Calling a Line Crooked: An Interview with playwright Leslye Headland - Part Two
Leslye Headland, author of Assistance, spoke with Wilma Theater Literary/Artistic Assistant William Steinberger on Tuesday morning, October 23rd in a cab on her way to a rehearsal. This is the second installment of her interview.
Will Steinberger: Something that really excited the Wilma about the play is that it focuses on the workplace [as does the next play in the Wilma season, Richard Bean’s Under the Whaleback], and does so almost as an anthropological study.
Headland: Studs Terkel’s Working was another big jumping off point for me. In the introduction, he writes that his book, ‘being about work, is, by its very nature, about violence – to the spirit as well as to the body.’ It is about the subjugation of the human spirit. Work is not just what you do to make money or what you do to put food on the table, it’s actually an ordeal that you put yourself through and a lot of people make their work their life. They make Daniel their God or their Satan. It becomes their reason to get up in the morning. And the nature of work is fulfilling, there are a lot of fulfilling things about it – I get to do what I love doing for a living – but it’s also work. You’re putting yourself in a position to be less than and toil and I think even if you love what you do, you still have an obligation to your employer and you’re still serving someone. And that attitude of service can be one that can torture you, it can be something that you do willingly, but it’s not always the most rewarding or psychologically advancing thing.
Will: Assistance shows a workplace that has transformed into a less tangible experience over the past several decades. There’s no real product that the assistants are making. What is the personal relationship they have to the work they’re doing, to that industry, or to their boss?
Headland: It’s funny, for me, the play sort of clicked when I realized that we wouldn’t say what profession they were in and that the boss would never come on stage. That was sort of when I realized – I was like, ‘Oh, I know what this play’s about now.’ I couldn’t necessarily put it into words, but that was really important. Writing a sort of roman á clef was not something I was interested in doing, but once I realized that it was going to be this sort of nebulous world, this Absurdist theatre, existential drama of why do you keep coming back, and why do you keep working even if it’s not necessarily a fulfilling thing, that was definitely one of the spearheading ideas towards putting this story down on paper.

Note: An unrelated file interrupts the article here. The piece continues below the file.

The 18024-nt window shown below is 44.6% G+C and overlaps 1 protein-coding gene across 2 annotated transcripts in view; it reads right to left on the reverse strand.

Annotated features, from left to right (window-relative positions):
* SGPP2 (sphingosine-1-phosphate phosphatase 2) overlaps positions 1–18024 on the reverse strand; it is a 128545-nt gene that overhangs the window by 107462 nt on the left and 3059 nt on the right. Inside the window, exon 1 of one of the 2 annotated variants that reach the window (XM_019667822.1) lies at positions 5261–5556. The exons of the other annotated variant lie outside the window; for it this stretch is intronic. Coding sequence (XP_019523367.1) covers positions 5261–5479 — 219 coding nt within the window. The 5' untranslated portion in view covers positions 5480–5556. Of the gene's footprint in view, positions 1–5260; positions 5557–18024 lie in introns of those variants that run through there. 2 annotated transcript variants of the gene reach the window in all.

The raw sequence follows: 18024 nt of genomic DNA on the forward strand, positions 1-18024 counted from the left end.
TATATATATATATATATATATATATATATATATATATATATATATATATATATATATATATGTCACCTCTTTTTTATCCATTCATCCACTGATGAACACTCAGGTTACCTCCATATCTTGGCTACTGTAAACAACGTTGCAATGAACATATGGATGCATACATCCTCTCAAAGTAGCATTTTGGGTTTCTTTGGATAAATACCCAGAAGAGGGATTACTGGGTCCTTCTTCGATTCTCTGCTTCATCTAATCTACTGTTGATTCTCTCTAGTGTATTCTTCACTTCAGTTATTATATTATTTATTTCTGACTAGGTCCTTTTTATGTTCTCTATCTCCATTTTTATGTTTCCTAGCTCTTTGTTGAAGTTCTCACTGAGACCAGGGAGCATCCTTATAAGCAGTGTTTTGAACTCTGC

Will: The assistants play with the English language a lot. For example, breakfast is “breaky” and “I love you” doesn’t mean that at all. Their dialogue is also hilariously cloaked in sarcasm and ironies, and I wonder, do you see the use of language changing among Millennials?
Headland: I have to say that as years go on, I wonder if we are as eloquent as we sometimes think we are. We’re a sort of Wikipedia generation. We don’t have to read and we don’t have to research and we don’t have to experience. We can actually just go online and figure something out. Something that I’ve noticed is a lot of posturing, of “I know something.” It’s almost like the knowledge of something becomes a weapon, it becomes a joke that I know something. It isn’t something that you’ve earned in the same way that this position that these kids are working in they haven’t really earned. They just show up and keep showing up. And again, it’s time logged as opposed to actually learning something.
I love the idea of overeducated people who are actually not smart. It’s a thing that I continue to put into my work and do and I thought that an office place comedy, a black comedy was an excellent place to really make that sing. Because all you do when you’re in an office is talk, whether you’re on the phone or whether you’re talking to the person across from you. You’re really stationary. And when we were working on the New York production our wonderful set designer David Korins described the desks as ‘little Millennium Falcons,’ like little cockpits. So, just the idea of these pilots or soldiers, that’s how they’re going to relate to each other, they’re not going to relate to each other physically or socially, it’s going to be verbally and through jokes and through the lightening of very dark situations. You see that sort of humor in the military, this “war buddy” mentality, ‘we’re going to joke around about stuff that’s actually pretty dark.’
Will: Leslye, thanks so much for chatting with me.
Headland: No, thank you, and I couldn’t be happier that you guys are doing this show. It’s such an honor to be done at the Wilma. I can’t wait to come down and see it. I’m so excited about it.